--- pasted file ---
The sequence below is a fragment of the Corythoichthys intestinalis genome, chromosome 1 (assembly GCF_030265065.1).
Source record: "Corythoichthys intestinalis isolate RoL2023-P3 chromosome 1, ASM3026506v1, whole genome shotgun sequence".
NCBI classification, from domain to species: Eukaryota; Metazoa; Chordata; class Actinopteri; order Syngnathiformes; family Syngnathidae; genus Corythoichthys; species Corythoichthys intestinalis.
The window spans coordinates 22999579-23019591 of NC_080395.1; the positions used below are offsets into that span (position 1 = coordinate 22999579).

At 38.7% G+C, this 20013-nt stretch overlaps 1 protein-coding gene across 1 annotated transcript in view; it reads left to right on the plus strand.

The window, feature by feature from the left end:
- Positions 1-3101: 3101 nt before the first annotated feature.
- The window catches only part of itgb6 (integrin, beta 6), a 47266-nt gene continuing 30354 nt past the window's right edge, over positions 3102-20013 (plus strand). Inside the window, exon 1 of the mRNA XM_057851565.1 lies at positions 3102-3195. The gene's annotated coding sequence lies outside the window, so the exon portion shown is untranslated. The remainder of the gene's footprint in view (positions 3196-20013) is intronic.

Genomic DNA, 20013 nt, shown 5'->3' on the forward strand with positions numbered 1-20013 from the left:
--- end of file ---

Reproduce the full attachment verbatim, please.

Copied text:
The sequence below is a fragment of the Corythoichthys intestinalis genome, chromosome 1 (assembly GCF_030265065.1).
Source record: "Corythoichthys intestinalis isolate RoL2023-P3 chromosome 1, ASM3026506v1, whole genome shotgun sequence".
NCBI classification, from domain to species: Eukaryota; Metazoa; Chordata; class Actinopteri; order Syngnathiformes; family Syngnathidae; genus Corythoichthys; species Corythoichthys intestinalis.
The window spans coordinates 22999579-23019591 of NC_080395.1; the positions used below are offsets into that span (position 1 = coordinate 22999579).

At 38.7% G+C, this 20013-nt stretch overlaps 1 protein-coding gene across 1 annotated transcript in view; it reads left to right on the plus strand.

The window, feature by feature from the left end:
- Positions 1-3101: 3101 nt before the first annotated feature.
- The window catches only part of itgb6 (integrin, beta 6), a 47266-nt gene continuing 30354 nt past the window's right edge, over positions 3102-20013 (plus strand). Inside the window, exon 1 of the mRNA XM_057851565.1 lies at positions 3102-3195. The gene's annotated coding sequence lies outside the window, so the exon portion shown is untranslated. The remainder of the gene's footprint in view (positions 3196-20013) is intronic.

Genomic DNA, 20013 nt, shown 5'->3' on the forward strand with positions numbered 1-20013 from the left: